Heart disease is the leading cause of death worldwide in both men and women, responsible for about 610,000 American deaths every year. For this reason, the recent finding published in the Journal of the American College of Cardiology1 is an important addition to the prevention discussion. Researchers have found that eating five or more servings of nuts per week correlates with a decreased risk of cardiovascular disease and coronary heart disease. Cardiovascular disease (CVD) is a class of diseases that involve the heart or blood vessels; coronary heart disease (CHD, alternately called coronary artery disease [CAD]) refers to the narrowing of the blood vessels that supply oxygen and blood to the heart muscle, and can cause angina, shortness of breath, or myocardial infarction (heart attack).
Nuts have long been known to be a healthy food. They are a good source of protein, fiber, magnesium, polyunsaturated fat, anti-oxidants, vitamin E and other bioactive compounds that are associated with decreased risk of both cardiovascular disease and cancer. Eating nuts more often has been associated with a lower risk of diabetes, colon cancer, gallstones and diverticulitis, as well as decreased cholesterol levels, inflammation and insulin resistance2. It’s estimated that in 2013, 4.4 million deaths were associated with a low daily nut intake3.
This new study examines the link between the frequency of eating nuts and the incidence of cardiovascular disease, while also looking at specific nuts and their impact on cardiovascular health.
For this study, researchers followed more than 210,000 people (participants of the Nurses’ Health Studies 1 & 2 and the Health Professionals Health Follow-Up Study) for 32 years, collecting medical and lifestyle information every two years, and food intake information every four years. From this population, 14,136 cases of cardiovascular disease (including coronary heart disease and stroke), were recorded. From combining the data on food intake and CVD, it was found that the more nuts participants ate, the lower their risk for developing cardiovascular and coronary heart disease.
Specifically, it was found that consuming a serving of walnuts two to three times every week was associated with a 19 percent decreased risk of developing cardiovascular disease, along with a 21 percent decrease in coronary heart disease risk. Peanuts (while not botanically a nut, are nutritionally similar and are thus included in these results) were linked with a 13 percent lower risk of cardiovascular disease and 15 percent reduced CHD risk, while tree nuts had a 15 percent lower cardiovascular risk and 23 percent CHD risk reduction. In total, five or more servings of nuts per week correlated with a 14 percent decrease in
cardiovascular disease and a 20 percent lower risk of coronary heart disease.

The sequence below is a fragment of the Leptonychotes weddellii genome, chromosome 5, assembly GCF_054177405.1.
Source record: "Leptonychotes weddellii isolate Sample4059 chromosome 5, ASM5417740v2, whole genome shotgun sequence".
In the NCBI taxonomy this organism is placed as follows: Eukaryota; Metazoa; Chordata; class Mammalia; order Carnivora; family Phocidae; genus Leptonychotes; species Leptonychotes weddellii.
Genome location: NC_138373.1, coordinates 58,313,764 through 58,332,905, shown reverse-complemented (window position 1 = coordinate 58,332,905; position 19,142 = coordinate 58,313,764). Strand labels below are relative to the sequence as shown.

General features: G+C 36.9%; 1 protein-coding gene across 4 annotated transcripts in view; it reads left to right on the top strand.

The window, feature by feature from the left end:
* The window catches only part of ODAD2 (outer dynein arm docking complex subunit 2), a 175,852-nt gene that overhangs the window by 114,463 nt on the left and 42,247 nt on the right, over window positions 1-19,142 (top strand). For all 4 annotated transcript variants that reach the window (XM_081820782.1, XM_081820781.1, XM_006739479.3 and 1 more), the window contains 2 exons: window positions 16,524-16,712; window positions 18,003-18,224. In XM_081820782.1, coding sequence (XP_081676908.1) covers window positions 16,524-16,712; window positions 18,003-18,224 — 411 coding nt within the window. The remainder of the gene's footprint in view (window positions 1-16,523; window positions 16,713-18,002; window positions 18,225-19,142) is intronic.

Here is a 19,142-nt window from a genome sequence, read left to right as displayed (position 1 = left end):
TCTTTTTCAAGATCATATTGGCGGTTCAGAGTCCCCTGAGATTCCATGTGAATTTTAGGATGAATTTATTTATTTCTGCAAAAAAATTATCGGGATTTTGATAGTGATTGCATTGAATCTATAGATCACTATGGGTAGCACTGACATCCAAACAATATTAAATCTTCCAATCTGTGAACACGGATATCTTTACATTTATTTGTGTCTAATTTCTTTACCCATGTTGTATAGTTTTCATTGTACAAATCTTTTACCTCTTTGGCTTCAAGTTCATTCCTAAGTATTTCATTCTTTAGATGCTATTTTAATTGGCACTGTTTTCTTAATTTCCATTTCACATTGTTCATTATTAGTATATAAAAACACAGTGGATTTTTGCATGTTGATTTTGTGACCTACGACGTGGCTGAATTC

Stated limitations of this research are that study participants were restricted to health professionals (who may have a higher health literacy and healthier lifestyle than non-health professionals) and were mostly white. Additionally, the method of reporting health information and food intake (self-reported data) is always prone to errors. However, the researchers strongly believe the findings are generalizable to other ethnicities.
Dr. Emilio Ros, in his review of this study4, calls raw, unpeeled and generally unprocessed nuts “natural health capsules” that can improve health. And while this study did not specify how the nuts were prepared, simply looking at consumption of 28 grams of nut servings, for general health recommendations, salted, sweetened, candy-coated or chocolate-covered nuts are rarely what is referred to, and sticking to minimally processed is best. Nuts are a tasty addition to a menu, and can be easily incorporated into meals and snacks. What is considered a serving size of nuts? Twenty-three almonds; 14 walnut halves; 16 cashews; 6 Brazil nuts or 45 pistachios. They are great as toppings for a salad or grain pilaf and make a filling trail-mix-inspired snack combined with whole grain cereal or popcorn. Enjoy nut butter spread on toast, mixed into yogurt, or drizzled over fruit or vegetables. The variety of nut flavors allows them endless ways to be added into your daily menu, and the benefits for doing so are just as numerous.
- Gausch-Ferre, M., Liu, X., Malik, V.S., Sun, Q., Willet, W.C. et al (2017). Nut consumption and cardiovascular disease. Journal of the American College of Cardiology 70(20) 2519–2532
2. NA (2013). Nut consumption reduces risk of death. Accessed from Harvard Gazette
3. Aune, D., Keum, N., Giovannucci, E., Fadnes, L.T., Boffetta, P., et al. (2016). Nut consumption and risk of cardiovascular disease, total cancer, all-cause and cause-specific mortality: A systemic review and dose-response meta-analysis of prospective studies. BMC Medicine 14(207)
4. Ros, E. (2017). Eat nuts, live longer. Journal of the American College of Cardiology 70(20) 2533-2535
Bracha Kopstick is a Registered Dietitian in Toronto and owner of BeeKay Nutrition. She takes the “diet” out of dietitian, and wants you to take it out of your life! As a nutrition expert, Bracha promotes eating home-prepared foods more often and taking time to enjoy what you eat without any associated guilt. She is available for in-person and on-line counseling. Contact her at Bracha@beekaynutrition.com